Hyperhomocysteinemia Is a Risk Factor of Recurrent Venous Thromboembolism
S. Eichinger (1) , A. Stümpflen (2) , M. Hirschl (3) , C. Bialonczyk (4) , K. Herkner (5) , M. Stain (1) , B. Schneider (6) , I. Pabinger (1) , K. Lechner (1) , P. A. Kyrle (1)
From the (1) Department of Internal Medicine I, University of Vienna, (2) Department of Internal Medicine II, University of Vienna, (3) Hanuschkrankenhaus, Vienna, (4) Wilhelminenspital, Vienna, (5) Department of Pediatrics, University of Vienna, and th
Hyperhomocysteinemia is a risk factor of venous thromboembolism.
The risk of recurrence in patients with hyperhomocysteinemia is
unknown, and the optimal therapy for these patients after acute venous
thromboembolism is uncertain.
In a multicenter study, 264 patients with an objectively documented
single episode of idiopathic venous thromboembolism were prospectively
followed after discontinuation of oral anticoagulants. Patients
were classified as hyperhomocysteinemic if their homocysteine levels
exceeded the 95th percentile of the controls. The outcome events
studied were objectively confirmed deep-vein thrombosis and/or
Homocysteine levels were elevated in 66 patients (25%) and normal
in 198 patients (75%). Recurrent venous thromboembolism occurred in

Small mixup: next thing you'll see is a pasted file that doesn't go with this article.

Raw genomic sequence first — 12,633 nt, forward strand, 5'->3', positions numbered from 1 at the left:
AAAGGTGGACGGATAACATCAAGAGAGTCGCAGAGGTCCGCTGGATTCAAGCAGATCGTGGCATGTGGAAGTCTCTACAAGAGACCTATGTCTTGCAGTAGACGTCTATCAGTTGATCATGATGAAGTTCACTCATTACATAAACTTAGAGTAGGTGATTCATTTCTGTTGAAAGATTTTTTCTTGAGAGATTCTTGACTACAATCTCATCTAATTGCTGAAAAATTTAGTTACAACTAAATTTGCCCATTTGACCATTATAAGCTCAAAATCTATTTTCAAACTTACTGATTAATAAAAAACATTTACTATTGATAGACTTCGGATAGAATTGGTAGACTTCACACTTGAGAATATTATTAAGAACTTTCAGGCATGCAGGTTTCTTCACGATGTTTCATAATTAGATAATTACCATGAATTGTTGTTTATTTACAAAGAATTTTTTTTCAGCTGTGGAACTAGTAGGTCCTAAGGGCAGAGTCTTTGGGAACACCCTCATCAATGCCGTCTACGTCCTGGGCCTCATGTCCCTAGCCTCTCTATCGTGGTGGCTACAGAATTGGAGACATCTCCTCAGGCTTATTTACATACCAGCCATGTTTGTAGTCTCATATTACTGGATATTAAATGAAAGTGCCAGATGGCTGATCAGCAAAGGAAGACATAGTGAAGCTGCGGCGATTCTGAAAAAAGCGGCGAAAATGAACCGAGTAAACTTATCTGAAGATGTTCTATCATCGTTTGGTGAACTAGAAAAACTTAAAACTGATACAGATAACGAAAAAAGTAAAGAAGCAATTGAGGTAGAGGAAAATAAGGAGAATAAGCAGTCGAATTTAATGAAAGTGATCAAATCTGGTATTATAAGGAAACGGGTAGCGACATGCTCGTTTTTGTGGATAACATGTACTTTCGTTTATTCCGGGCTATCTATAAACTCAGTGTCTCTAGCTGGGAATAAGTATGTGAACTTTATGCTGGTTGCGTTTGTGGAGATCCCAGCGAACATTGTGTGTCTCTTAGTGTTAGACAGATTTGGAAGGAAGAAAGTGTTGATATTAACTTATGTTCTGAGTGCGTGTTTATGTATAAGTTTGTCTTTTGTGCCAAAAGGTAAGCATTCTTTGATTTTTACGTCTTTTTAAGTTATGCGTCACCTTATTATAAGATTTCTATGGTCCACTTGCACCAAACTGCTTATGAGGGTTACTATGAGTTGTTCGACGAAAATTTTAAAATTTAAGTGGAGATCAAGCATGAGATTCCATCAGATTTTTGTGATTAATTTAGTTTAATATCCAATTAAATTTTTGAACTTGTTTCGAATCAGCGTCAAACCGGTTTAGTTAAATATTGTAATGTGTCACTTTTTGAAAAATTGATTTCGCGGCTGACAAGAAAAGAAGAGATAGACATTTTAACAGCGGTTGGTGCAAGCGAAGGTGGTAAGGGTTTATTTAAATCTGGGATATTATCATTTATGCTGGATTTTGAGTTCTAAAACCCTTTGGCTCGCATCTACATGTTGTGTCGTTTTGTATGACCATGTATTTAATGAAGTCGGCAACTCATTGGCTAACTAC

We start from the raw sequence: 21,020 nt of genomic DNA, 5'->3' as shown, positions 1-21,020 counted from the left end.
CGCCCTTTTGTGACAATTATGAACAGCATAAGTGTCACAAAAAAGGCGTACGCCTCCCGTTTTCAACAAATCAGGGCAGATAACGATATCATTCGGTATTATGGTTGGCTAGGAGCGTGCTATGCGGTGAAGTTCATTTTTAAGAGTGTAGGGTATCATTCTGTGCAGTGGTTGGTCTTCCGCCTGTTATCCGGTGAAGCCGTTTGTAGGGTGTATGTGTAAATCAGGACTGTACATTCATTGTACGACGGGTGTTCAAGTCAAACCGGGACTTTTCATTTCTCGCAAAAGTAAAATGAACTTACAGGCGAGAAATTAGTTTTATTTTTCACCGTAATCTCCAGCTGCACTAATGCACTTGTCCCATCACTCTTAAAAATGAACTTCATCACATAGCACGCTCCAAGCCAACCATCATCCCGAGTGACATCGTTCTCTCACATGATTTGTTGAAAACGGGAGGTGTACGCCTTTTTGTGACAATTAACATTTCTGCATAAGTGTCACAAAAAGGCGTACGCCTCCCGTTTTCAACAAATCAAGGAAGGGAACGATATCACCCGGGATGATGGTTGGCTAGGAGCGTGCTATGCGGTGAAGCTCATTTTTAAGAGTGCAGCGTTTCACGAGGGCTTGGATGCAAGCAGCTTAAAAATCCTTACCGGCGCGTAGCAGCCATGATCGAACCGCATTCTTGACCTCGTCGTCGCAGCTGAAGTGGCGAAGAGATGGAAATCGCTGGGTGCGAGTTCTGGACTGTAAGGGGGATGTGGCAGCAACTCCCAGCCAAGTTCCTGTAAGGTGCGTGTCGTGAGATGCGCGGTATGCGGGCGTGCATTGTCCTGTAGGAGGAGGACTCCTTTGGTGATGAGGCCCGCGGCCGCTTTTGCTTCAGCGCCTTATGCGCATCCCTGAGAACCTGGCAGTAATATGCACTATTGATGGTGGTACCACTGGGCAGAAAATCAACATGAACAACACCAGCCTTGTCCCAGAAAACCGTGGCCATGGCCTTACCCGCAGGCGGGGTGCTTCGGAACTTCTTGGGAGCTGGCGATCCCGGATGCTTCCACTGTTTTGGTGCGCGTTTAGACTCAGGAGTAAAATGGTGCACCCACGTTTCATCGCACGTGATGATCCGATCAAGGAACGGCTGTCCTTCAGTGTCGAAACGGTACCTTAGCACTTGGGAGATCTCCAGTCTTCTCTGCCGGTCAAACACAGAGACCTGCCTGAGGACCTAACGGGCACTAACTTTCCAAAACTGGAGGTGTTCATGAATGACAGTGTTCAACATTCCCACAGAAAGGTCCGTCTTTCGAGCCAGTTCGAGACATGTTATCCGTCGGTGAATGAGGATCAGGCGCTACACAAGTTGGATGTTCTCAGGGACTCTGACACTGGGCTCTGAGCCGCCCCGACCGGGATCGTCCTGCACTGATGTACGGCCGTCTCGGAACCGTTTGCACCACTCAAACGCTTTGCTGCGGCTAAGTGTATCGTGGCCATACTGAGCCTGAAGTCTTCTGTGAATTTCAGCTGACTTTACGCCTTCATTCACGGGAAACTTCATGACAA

12 of 66 patients with hyperhomocysteinemia (18.2%) and in 16 of
198 patients without hyperhomocysteinemia (8.1%). The cumulative
probability of recurrence 24 months after discontinuation of oral anti-coagulants
was 19.2 percent (95 percent confidence interval 8.7-27) in
patients with hyperhomocysteinemia and was 6.3 percent (95 percent
confidence interval 2.4-10.1; p = 0.001) in those without hyperhomocysteinemia.
The relative risk of recurrent thrombosis was higher in
patients with hyperhomocysteinemia [RR 2.7 (1.3-5.8), p = 0.009].
Patients with hyperhomocysteinemia are at high risk of recurrent
venous thromboembolism. The high prevalence of hyperhomocysteinemia
in thrombosis patients together with the increased risk of
recurrence warrants extended patient screening. The impact on the risk
of recurrence of prolonged anticoagulation, supplementation of folate
and vitamin B12 , or both have to be investigated.